In food-happy Japan, the campaign itself doesn’t sound so surprising. What is surprising is that, according to the reporter on the wide show, most of the takers are women. Maybe I’m out of touch lately, but burgers for breakfast (how else are you going to take advantage of the ¥777 deal?) sounds like a guy thing to me. Maybe these women are taking the burgers home and making seven separate sandwiches to freeze for later? Japanese women love to save money.

Comparative payoffs

Thursday, October 22nd, 2009

You can have this baby for a song

You can have this baby for a song

The Oct. 10 issue of the weekly financial magazine Toyo Keizai lists the price earnings ratios (PER) of used properties in accordance with their closest railway stations in the Tokyo Metropolitan, Kinki, and Chubu regions. PER is more commonly used to determine the value of stocks. Toyo Keizai uses it to compare housing as an investment, specifically apartments that are bought to generate income in the form of rent. They use the formula PER = condo price / (monthly rent X 12).

PER is an important indicator since more and more people are investing in rental housing. A lower PER essentially means a better return on investment. What Toyo doesn’t mention, however, is that you have to rent the unit out to get any return, and renting isn’t as easy as it sounds.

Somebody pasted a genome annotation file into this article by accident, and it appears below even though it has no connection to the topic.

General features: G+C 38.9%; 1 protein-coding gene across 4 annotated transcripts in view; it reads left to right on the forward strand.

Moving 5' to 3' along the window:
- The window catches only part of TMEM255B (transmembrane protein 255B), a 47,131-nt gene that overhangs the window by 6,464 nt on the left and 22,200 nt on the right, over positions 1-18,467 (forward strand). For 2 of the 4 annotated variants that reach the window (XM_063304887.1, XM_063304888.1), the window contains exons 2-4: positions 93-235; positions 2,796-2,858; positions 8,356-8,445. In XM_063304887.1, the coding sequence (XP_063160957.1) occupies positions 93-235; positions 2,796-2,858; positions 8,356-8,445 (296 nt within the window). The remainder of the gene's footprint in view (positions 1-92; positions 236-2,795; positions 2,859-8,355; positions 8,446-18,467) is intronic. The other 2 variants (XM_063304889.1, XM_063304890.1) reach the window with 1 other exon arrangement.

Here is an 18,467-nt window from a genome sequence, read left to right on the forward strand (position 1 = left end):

What’s most interesting to me, since I’m a renter, is the way the PER shows the relationship between the price of an apartment in a given area and its presumed rental value. Kamakura, for instance, has a fairly high PER of 19. This means that properties are relatively expensive in Kamakura while rentals are relatively cheap; and it isn’t difficult to figure out why. Kamakura is a very popular place to live for people who don’t have to commute to Tokyo.

Continue reading about the PER of rental housing →

Jeans on the cheap

Sunday, October 18th, 2009

If you need jeans at 4 in the morning you know where to go

If you need jeans at 4 in the morning you know where to go

As apparel goes, jeans fill a unique niche. Originally marketed strictly as work clothing whose main sales point was durability, ever since the ’60s denim trousers have become ubiquitous, first as the uniform of the counter-culture, then as a template onto which various high-rent designers projected their hip cachet, and finally as pretty much the world’s de facto leisure wear. Levis, the original jean manufacturer, can charge anything it wants and in such a way became the standard for pricing. Anything more expensive than a pair of basic 501s was considered ostentatious; anything cheaper was, well, cheap.

Last March, discount clothier Uniqlo broke the thousand-yen barrier at its even cheaper retail subsidiary g.u. (or jiyu, which means “freedom”) by putting on sale jeans that cost ¥990. Since then, other cheapo retailers have followed suit and last week the discount chain Don Quijote announced that it would be selling its own “private brand” (PB) of jeans called Jonetsu Kagaku (passionate price) for only ¥690 per pair.